They will get a chance, however, to prove themselves right away on pitch one against an Arizona State side that might be one of the best iterations of the team since its earliest days. Built around their talented beating core, the Sun Devils have already slain bigger foes this season, including a win against the Los Angeles Gambits way back in the fall and a trip to the West Regional Championship final in the spring. Each team will rely on a quintessential defense, with Minnesota falling back on its hoops zone and Arizona State going to the horizontal beater set frequented by many West squads. Both defensive sets are incredibly reliant on bludger control, so expect the match to hinge on that factor, with the team that does it best winning the right to challenge Quidditch Club Boston for the top spot in the pool.

Also worth a look: UNC vs. Illinois State University – Pitch Three

11 am: No. 8 Rochester United vs. No. 15 Lake Effect Maelstrom – Pitch Six

This was one of the hardest slots to choose all day. I would not fault you at all for checking out No. 4 Texas Cavalry vs. District of Columbia Quidditch Club on pitch one, as I think it’s one of the few true tests a top-tier community team gets on Saturday. I’d also completely understand you opting for No. 11 University of Michigan vs. Penn State, an upset waiting to happen–especially if Scott Axel can take over the match–that would throw a very interesting Pool Six into chaos.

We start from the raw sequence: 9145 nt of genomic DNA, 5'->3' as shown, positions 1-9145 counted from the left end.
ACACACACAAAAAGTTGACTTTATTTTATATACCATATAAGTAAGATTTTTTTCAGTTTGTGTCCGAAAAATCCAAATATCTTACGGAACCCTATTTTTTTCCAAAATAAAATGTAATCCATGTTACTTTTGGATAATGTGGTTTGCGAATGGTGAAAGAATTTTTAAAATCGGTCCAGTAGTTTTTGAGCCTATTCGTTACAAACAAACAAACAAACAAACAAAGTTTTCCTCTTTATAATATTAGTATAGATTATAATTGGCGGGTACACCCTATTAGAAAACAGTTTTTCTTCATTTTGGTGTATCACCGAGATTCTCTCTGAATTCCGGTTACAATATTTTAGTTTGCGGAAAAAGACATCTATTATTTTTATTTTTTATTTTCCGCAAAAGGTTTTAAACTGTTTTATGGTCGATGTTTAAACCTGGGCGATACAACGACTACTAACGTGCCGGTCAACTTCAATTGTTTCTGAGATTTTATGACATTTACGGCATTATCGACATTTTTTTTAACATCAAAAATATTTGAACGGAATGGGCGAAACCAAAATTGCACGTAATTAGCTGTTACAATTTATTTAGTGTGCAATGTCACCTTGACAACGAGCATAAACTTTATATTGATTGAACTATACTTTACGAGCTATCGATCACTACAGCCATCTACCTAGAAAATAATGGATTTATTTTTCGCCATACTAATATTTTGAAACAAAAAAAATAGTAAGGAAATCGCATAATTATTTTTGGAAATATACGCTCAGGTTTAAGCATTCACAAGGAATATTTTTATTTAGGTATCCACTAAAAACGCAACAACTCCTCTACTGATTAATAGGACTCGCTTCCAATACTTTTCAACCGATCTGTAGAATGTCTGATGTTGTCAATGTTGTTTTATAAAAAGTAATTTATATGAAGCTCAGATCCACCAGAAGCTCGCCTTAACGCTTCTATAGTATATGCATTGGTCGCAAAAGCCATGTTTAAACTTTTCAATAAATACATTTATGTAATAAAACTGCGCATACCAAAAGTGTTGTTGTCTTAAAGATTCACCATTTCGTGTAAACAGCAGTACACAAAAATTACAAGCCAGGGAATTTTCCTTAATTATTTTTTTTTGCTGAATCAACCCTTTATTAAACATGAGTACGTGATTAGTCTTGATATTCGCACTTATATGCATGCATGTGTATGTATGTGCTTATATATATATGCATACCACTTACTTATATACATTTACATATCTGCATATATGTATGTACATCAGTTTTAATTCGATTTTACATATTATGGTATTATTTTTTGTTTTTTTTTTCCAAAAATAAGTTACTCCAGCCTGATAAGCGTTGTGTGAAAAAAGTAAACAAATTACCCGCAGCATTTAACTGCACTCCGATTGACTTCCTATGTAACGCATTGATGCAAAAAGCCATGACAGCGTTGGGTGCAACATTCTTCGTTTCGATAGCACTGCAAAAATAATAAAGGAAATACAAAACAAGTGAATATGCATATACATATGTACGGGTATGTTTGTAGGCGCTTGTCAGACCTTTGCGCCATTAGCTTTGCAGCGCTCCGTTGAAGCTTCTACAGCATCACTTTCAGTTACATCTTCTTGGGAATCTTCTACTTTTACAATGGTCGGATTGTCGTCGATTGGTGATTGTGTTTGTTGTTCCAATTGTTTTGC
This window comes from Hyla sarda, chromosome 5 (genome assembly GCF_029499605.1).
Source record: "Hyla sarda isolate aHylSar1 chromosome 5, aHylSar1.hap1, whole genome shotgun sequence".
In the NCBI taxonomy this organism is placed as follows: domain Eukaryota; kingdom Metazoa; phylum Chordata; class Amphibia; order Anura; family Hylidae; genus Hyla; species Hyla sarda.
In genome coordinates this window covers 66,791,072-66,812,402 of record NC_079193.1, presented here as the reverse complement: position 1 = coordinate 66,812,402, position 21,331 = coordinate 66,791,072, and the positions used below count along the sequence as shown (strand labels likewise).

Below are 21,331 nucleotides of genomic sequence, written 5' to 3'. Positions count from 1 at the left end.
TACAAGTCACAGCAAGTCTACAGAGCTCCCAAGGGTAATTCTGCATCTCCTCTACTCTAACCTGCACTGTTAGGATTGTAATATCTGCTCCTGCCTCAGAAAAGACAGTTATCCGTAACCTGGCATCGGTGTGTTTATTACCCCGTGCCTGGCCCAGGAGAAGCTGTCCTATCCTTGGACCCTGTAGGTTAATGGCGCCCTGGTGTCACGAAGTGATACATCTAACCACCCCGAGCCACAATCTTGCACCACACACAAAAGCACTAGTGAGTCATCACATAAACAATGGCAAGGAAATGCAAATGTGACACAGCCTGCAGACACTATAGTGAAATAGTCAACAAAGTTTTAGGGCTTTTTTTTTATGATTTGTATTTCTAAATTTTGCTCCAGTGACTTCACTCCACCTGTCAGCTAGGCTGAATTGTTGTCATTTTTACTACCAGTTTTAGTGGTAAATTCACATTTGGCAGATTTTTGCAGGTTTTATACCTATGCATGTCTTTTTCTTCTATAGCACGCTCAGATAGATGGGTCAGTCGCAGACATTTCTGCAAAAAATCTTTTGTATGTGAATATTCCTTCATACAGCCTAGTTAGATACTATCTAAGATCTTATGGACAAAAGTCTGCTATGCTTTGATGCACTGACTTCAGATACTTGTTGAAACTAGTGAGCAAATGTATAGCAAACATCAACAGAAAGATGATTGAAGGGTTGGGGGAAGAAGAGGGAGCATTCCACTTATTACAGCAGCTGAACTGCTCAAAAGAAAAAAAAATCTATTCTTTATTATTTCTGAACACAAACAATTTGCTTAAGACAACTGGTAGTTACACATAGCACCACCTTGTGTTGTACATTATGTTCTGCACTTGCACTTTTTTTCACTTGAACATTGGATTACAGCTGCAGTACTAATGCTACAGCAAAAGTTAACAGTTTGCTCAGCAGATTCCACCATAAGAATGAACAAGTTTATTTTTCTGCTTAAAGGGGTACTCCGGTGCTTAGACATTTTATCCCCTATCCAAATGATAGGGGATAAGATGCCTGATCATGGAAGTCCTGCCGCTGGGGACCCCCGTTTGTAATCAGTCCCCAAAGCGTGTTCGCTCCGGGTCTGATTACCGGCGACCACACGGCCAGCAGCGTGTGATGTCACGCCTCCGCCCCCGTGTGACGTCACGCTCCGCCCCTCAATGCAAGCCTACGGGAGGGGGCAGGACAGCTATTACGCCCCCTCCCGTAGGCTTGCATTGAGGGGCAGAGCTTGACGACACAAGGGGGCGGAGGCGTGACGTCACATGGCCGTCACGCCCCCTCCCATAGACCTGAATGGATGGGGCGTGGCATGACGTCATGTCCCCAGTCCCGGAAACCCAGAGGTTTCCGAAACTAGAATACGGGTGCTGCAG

Credit: Isabella Gong

Credit: Isabella Gong

That said, I couldn’t resist picking one of the few Top-20 matchups we get to see on Saturday, especially one with as juicy storylines as this one. A rematch of the updated versions of two teams that met in the Sweet 16 last year–with Blue Mountain Quidditch Club beating the University of Rochester–it’s a chance for both to make a much-needed statement after unremarkable springs. Maelstrom needs to prove that their “full roster,” whatever that means at this point, can perform at the highest level, while Rochester United needs to prove that perceived weaknesses at beater–where they lack an elite talent–and seeker–where they are 0-3 in SWIM situations this season–aren’t enough to hold an incredibly talented group of chasers back from a deep bracket run. Add in that no one is safe in the death pool that is Pool Four, and there is a lot riding on this game.

Maelstrom should enjoy a clear and decisive edge in the beater game, with Ashley Calhoun and Chad Brown easily the best two beaters on this pitch–assuming Brown actually beats. But look for Rochester to counter with a two-male beater set, pushing the onus back on Maelstrom to be responsive. If Rochester can get anywhere near parity in the bludger game, expect Shane Hurbert and Jon Jackson to take over. But even so, if United fails to get out of range, you have to imagine the edge remains with the Great Lake’s side.

Also worth a look: No. 4 Texas Cavalry vs. District of Columbia Quidditch Club – Pitch One